The City of Kuna expects to get back about 38.5 percent of the money it paid a contractor who, according to Mayor Greg Nelson, made “a real mess” out of a flooring job at the Kuna Senior Center in 2011.
The city council last month reviewed terms of the $8,600 settlement with Robb Floth Foundations, the contractor who was awarded a bid to install a polished concreted floor in the senior center, and, after running into multiple problems along the way, ultimately received full payment of $22,300.
Shortly thereafter, it was discovered the work was not done it the city’s satisfaction.
According to City Attorney Richard Roats, a city employee did a walk-through of the senior center before payment was made, but did not immediately recognize any issues.
“(The contractor) had placed some shelving in some problem areas so it was covered up and we couldn’t see,” Roats said, noting strong fumes of flooring compound in the center prevented the employee from spending a lot of time inside to examine the floor.
“She just walked through to make sure everything was OK and done,” Roats said. “When we did a closer examination, and when the seniors moved back in, we realized we had some real issues.”
A published phone number for Robb Floth Foundations has been disconnected and the company could not be reached for comment this week, but a story published in the Kuna Melba News on Nov. 23, 2011 reported that Floth ran into trouble from the beginning, when asbestos was discovered in the senior center’s original floor tiles.
The trouble continued when excessive moisture was trapped by sealant and caused the floor to haze.
At the time, Roats said the contractor did a substandard job, including use of an outdoor-grade sealant, which allegedly sickened some seniors who were let back in the building prematurely.
A new bid of $14,250 was awarded to Silverline Floors, who contracted in November 2011 to grind the floor to bare concrete and apply an epoxy layer .
Meanwhile, city staff crafted a demand letter to Floth, seeking repayment of $14,250 to cover the cost of correcting and finishing the job.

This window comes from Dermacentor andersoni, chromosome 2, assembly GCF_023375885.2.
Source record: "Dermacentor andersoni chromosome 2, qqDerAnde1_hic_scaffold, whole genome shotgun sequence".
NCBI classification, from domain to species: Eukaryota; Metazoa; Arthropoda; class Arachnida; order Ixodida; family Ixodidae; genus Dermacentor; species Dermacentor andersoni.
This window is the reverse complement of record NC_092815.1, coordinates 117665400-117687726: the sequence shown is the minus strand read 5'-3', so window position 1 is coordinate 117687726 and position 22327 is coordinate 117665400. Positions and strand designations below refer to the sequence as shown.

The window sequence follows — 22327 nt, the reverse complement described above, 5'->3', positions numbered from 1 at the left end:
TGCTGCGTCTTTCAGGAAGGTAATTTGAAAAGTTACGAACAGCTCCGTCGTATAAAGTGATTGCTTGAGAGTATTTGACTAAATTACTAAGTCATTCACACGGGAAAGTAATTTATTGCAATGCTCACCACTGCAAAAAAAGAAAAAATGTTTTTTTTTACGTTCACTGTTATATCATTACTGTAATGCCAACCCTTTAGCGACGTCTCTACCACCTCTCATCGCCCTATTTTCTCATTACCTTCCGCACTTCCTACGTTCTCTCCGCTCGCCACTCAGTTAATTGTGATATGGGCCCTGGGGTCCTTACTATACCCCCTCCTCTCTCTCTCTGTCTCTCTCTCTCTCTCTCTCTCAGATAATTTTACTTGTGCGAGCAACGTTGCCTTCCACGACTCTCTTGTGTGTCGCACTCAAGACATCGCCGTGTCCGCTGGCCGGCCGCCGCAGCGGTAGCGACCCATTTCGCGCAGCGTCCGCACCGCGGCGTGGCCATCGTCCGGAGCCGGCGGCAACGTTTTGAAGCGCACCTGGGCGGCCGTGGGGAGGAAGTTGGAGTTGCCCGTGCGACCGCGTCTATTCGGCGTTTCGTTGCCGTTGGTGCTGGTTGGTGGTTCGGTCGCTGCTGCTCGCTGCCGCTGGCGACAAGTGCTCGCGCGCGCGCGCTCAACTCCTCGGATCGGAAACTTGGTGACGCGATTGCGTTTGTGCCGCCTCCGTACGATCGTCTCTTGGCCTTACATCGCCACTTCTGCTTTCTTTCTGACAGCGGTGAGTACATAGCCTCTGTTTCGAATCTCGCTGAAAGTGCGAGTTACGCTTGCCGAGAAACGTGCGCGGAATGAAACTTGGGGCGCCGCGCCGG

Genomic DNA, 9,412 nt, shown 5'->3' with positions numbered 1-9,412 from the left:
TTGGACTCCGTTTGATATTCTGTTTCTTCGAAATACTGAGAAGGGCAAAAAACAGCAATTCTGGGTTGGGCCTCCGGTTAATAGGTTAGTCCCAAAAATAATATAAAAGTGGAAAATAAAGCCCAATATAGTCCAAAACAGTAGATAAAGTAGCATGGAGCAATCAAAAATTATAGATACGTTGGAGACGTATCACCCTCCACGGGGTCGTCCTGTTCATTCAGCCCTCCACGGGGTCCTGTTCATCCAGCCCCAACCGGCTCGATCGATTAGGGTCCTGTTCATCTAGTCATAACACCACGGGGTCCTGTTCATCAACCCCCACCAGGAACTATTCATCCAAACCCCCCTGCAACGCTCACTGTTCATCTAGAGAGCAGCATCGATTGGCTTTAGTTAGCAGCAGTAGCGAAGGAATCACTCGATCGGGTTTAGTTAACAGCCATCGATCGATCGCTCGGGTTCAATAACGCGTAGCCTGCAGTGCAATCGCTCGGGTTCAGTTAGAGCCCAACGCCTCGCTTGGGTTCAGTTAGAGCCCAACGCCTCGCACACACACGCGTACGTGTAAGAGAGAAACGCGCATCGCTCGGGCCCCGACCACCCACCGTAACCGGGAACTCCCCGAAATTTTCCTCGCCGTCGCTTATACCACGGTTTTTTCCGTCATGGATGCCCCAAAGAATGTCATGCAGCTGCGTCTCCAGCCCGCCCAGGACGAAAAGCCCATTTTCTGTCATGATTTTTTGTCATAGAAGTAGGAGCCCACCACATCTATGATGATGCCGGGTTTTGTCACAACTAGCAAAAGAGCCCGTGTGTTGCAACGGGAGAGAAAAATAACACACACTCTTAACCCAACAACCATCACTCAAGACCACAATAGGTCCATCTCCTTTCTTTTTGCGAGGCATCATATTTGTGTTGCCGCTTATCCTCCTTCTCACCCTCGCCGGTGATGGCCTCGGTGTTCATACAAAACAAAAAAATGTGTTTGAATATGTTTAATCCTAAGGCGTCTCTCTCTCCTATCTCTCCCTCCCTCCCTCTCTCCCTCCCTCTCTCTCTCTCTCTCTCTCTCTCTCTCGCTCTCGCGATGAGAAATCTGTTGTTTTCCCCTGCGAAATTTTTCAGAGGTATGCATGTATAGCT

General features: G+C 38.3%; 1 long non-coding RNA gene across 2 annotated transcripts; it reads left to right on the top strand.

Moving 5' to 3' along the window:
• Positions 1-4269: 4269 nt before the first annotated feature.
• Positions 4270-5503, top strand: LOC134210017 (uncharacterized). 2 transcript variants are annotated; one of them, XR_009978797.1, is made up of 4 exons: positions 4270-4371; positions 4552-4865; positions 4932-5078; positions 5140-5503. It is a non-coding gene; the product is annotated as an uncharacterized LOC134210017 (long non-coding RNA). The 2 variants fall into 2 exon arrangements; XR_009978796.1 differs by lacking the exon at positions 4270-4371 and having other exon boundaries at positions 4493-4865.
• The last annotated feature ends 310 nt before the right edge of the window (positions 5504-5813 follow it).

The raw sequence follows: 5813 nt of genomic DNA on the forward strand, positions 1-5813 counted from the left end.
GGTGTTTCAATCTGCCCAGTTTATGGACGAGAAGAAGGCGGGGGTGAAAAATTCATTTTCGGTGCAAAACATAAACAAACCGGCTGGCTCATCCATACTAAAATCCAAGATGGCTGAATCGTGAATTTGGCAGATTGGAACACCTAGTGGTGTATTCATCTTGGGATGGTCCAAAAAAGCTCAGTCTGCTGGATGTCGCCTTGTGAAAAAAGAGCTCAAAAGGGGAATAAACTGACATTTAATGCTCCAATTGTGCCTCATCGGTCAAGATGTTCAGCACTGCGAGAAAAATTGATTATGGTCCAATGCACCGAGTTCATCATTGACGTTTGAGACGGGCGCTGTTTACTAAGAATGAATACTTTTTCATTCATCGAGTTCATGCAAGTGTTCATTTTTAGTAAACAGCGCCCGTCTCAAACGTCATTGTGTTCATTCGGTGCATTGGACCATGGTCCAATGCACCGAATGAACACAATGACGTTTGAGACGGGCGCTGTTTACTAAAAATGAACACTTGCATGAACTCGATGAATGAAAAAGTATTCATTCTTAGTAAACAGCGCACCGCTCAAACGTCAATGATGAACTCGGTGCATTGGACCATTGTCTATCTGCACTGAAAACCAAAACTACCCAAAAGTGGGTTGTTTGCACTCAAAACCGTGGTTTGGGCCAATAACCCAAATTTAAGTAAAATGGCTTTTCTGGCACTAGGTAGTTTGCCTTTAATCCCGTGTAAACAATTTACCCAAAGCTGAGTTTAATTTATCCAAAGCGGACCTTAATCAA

Last month, Roats brought the finalized agreement to the city council as he asked members to authorize the mayor to execute the agreement with Floth.
The agreement was signed by Robb Floth, the company’s president and Ashley Floth, secretary, a married couple who live in Kuna, on Oct. 18.
The total settlement amount is listed as $8,600, with a $5,000 payment up front and the remaining $3,600 payable over 24 months.
“Certainly we were pushing for the full amount,” Roats said, but noted a large consideration was whether the city would end up empty-handed if it chose to pursue litigation.
“(Floth) could shut his door and open up another company the next day,” Roats said. “Do we take a little bit, or do we spend money on litigation, get a judgment and have them turn around and file bankruptcy and we’re left with defunct corporation we can’t the collect money from?”
The agreement also states that claims related to the exposure to asbestos during the work are retained by Floth.
“I don’t think it’s a real issue,” Roats said. “They were in there with masks and under regular contractor rules when they were removing those tiles (which were confirmed to contain asbestos), and it was just very brief. We brought in the professionals and got that cleaned up. They were not exposed to it but they wanted to preserve that.”
Floth is scheduled to pay the city $150 per month.